Campaign Ink Blotters

Mary Norton/tiles/non-collection/3/3-12-blotters-Norton-2003_024_000.xml Collection of the U.S. House of Representatives
About this object
Fountain pens and inkwells appear in many House portraits, including Representative Mary Norton’s. Blotters were too humble to make it into the picture, but in reality, they were indispensable desktop tools for legislators and their constituents.
Before the age of the ballpoint pen, Americans wrote their documents with fountain pens dipped in ink. They were the most popular form of writing until ballpoint pens hit the market after World War II, shoving fountain pens off the desktop by 1960.

Desk jockeys in the first half of the 20th century faced perennial problems: pens dripped, and ink smeared. Offices and homes needed a way to keep freshly written words from smearing. Enter the ink blotter.

Ink blotters were small cards of soft, absorbent paper. They were universally common in every home and office in America. Once Charles Murch patented a way to adhere printable paper to blotting paper in 1885, publishers rushed to create desktop advertisements for everything from cough drops to colleges. Blotters became by far the most widely used advertising novelty of the early 1900s.

Congressional candidates took note, too, and distributed free blotters that kept their names in front of voters. Printed information gave a candidate’s information on one side, while the absorbent paper on the reverse ensured that the card would linger on a desk for weeks as a reminder of the candidate. Blotters from the House Collection illustrate different ways candidates employed the ubiquitous little cards.

Abe Ribicoff Blotter/tiles/non-collection/3/3-12-blotters-Ribicoff-2006_235_000.xml Collection of the U.S. House of Representatives “Able . . . Sincere” was one of three slogans Abe Ribicoff managed to fit on an ink blotter and still find room for a calendar.


Some candidates distributed blotters with a calendar to encourage users to keep their campaign pieces in daily use, and to remind them when to vote. Abe Ribicoff gave Connecticut voters good reason to keep this blotter close at hand. He printed a three-month calendar on one side of his 1948 campaign giveaway, with absorbent blotting paper on the other side. After his first successful run for Congress, Ribicoff remained in politics through 1980, outlasting the use of fountain pens and the campaign blotter fad.

Edna Kelly Blotter/tiles/non-collection/3/3-12-blotters-Kelly_2005_180_000a.xml Collection of the U.S. House of Representatives Edna Kelly autographed this ink blotter in 1956, at the height of the Cold War.


Compared to commercial advertisers, who loved ink blotters with big pictures and simple slogans, congressional aspirants sometimes used blotters as tiny resumes. They provided lists of what made them the best choice at the ballot box: experience, endorsements, legislation, and stands on important issues. Edna Kelly, for example, ran for re-election in 1956 and listed a dozen accomplishments, from local Red Cross work to international affairs legislation, in a space the size of an index card. Other Members of Congress outlined their agendas, touted particular programs that helped constituents, and listed which counties made up the congressional district.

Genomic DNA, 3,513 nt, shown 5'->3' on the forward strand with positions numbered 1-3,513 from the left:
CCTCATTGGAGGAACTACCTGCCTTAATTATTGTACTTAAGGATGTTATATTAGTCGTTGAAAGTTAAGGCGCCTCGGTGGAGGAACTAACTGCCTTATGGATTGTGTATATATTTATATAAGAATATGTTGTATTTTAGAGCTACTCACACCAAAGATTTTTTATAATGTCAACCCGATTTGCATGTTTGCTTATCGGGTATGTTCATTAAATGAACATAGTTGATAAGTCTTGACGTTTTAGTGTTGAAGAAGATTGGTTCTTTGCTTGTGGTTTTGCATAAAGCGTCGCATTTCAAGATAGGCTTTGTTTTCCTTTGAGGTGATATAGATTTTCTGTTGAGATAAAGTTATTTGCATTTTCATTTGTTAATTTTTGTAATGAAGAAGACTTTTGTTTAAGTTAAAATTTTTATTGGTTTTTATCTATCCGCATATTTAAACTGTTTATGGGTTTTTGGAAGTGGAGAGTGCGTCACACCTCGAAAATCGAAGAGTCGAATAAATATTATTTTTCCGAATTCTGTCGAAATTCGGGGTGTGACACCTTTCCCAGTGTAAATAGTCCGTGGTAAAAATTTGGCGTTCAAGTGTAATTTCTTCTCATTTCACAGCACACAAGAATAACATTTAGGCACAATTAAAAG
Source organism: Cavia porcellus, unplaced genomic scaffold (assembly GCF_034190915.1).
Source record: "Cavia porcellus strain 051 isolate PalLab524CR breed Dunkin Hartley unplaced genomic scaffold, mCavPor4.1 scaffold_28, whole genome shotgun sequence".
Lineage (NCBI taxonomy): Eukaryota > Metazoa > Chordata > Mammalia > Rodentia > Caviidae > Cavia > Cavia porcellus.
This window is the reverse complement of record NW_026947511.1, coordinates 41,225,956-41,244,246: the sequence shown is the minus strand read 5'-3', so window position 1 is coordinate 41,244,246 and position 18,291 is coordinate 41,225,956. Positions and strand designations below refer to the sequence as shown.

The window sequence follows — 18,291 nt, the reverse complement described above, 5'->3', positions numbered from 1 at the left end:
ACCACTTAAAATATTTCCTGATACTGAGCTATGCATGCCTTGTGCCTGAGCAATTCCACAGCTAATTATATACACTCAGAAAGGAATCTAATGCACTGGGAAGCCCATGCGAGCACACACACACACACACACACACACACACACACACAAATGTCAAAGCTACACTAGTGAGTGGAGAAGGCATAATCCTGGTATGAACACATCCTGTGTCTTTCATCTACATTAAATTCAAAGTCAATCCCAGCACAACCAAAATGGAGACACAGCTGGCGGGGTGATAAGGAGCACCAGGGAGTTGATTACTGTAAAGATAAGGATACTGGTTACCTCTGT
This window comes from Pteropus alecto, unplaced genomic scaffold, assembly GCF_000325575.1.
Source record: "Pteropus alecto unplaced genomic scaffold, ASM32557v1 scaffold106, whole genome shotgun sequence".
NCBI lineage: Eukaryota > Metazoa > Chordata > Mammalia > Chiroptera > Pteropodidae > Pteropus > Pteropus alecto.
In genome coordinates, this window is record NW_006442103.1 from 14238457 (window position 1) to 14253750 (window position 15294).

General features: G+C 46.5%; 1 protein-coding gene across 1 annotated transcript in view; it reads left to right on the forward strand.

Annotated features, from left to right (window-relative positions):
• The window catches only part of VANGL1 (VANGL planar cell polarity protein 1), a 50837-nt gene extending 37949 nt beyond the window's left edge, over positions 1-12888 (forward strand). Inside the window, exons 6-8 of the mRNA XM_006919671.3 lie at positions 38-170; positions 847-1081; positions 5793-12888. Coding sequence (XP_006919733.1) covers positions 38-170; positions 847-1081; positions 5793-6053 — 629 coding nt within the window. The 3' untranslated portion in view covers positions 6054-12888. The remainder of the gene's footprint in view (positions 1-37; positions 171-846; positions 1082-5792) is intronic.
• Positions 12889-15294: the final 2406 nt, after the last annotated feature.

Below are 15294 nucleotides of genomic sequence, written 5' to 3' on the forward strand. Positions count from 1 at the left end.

Joseph Bryson Blotter/tiles/non-collection/3/3-12-blotters-Bryson-2010_081_000.xml Collection of the U.S. House of Representatives South Carolinian Joseph Bryson devoted more than 200 tiny words to explaining his commitment to “the winning of the war.” Congressional candidates tended to use blotters for relatively lengthy messages, given the small size of the cards.

Messages to Constituents

An item that stayed on a constituent’s desk for weeks led some candidates to become wordier than usual. Congressional blotters cram more words into a limited space than almost any other campaign giveaway. South Carolinian Joseph Bryson went on at length about his re-election campaign on a 1942 ink blotter. He apologized for visiting his South Carolina district infrequently, chalking his absence up to the responsibilities of wartime. He was indeed busy, having found a legislative niche during World War II that allowed him to further his unwavering opposition to alcohol. He worked to ban its sale to military servicemen, considering it a scourge “which serves to destroy national strength and unity.” Other candidates urged voters to attend primary elections, get out the vote, or even listen to radio shows.

Clare Boothe Luce Blotter/tiles/non-collection/3/3-12-blotters-Luce-2008_162_000-1.xml Collection of the U.S. House of Representatives
About this object
A constituent might be forgiven for bringing this ink blotter into the voting booth in 1944 as a guide to re-elect Clare Boothe Luce.

Voting Instructions

“America’s Woman of Destiny” provided specific instructions on how to vote for her in 1944. Clare Boothe Luce was locked in a tough re-election fight, and this card showed any voter, whether Republican, Democrat, or Socialist, which lever to pull in the voting booth. The card may have originated within Luce’s campaign, but was stamped with the legend “Independent Voters for Luce” to widen its appeal. Other congressional candidates used blotters to provide less complicated directions. Ribicoff’s blotter, for example, tucked “pull the second lever” below the three-month calendar.

Sources: Diane DeBlois, “Advertising Blotter for a National Pencil,” Ephemera Society, February 13, 2013; Charles S. Much, Manufacture of Blotting Paper. US Patent 333,146, granted December 29, 1885; Maurice Rickards, The Encyclopedia of Ephemera (New York: Routledge Press, 2000); Graphic Arts, Princeton University, “Advertise with Blotter Paper,” (March 6, 2018).

Categories: Art & Artifacts, Elections